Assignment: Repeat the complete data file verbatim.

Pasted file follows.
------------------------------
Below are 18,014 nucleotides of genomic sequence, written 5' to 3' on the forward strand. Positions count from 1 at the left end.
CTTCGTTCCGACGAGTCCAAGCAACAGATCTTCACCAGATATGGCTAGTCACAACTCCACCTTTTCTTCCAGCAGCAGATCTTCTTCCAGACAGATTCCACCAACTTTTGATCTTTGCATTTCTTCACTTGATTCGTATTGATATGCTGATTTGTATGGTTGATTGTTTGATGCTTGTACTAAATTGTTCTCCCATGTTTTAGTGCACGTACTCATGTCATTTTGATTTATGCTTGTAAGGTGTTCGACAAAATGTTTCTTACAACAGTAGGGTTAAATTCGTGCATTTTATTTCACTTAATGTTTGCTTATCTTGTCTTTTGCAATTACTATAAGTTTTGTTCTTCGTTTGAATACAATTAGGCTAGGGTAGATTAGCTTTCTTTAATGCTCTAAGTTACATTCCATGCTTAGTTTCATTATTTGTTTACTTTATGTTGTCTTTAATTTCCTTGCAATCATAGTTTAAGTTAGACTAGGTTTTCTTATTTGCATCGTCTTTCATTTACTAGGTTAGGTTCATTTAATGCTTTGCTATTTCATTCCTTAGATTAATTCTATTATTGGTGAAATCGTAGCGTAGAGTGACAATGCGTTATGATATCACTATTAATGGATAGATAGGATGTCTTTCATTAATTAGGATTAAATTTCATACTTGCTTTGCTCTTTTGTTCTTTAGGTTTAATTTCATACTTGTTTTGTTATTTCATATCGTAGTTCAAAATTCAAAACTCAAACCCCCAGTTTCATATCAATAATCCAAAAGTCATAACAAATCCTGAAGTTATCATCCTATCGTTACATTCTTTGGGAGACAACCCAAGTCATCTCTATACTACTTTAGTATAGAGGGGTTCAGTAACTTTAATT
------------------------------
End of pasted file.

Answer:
Below are 18,014 nucleotides of genomic sequence, written 5' to 3' on the forward strand. Positions count from 1 at the left end.
CTTCGTTCCGACGAGTCCAAGCAACAGATCTTCACCAGATATGGCTAGTCACAACTCCACCTTTTCTTCCAGCAGCAGATCTTCTTCCAGACAGATTCCACCAACTTTTGATCTTTGCATTTCTTCACTTGATTCGTATTGATATGCTGATTTGTATGGTTGATTGTTTGATGCTTGTACTAAATTGTTCTCCCATGTTTTAGTGCACGTACTCATGTCATTTTGATTTATGCTTGTAAGGTGTTCGACAAAATGTTTCTTACAACAGTAGGGTTAAATTCGTGCATTTTATTTCACTTAATGTTTGCTTATCTTGTCTTTTGCAATTACTATAAGTTTTGTTCTTCGTTTGAATACAATTAGGCTAGGGTAGATTAGCTTTCTTTAATGCTCTAAGTTACATTCCATGCTTAGTTTCATTATTTGTTTACTTTATGTTGTCTTTAATTTCCTTGCAATCATAGTTTAAGTTAGACTAGGTTTTCTTATTTGCATCGTCTTTCATTTACTAGGTTAGGTTCATTTAATGCTTTGCTATTTCATTCCTTAGATTAATTCTATTATTGGTGAAATCGTAGCGTAGAGTGACAATGCGTTATGATATCACTATTAATGGATAGATAGGATGTCTTTCATTAATTAGGATTAAATTTCATACTTGCTTTGCTCTTTTGTTCTTTAGGTTTAATTTCATACTTGTTTTGTTATTTCATATCGTAGTTCAAAATTCAAAACTCAAACCCCCAGTTTCATATCAATAATCCAAAAGTCATAACAAATCCTGAAGTTATCATCCTATCGTTACATTCTTTGGGAGACAACCCAAGTCATCTCTATACTACTTTAGTATAGAGGGGTTCAGTAACTTTAATT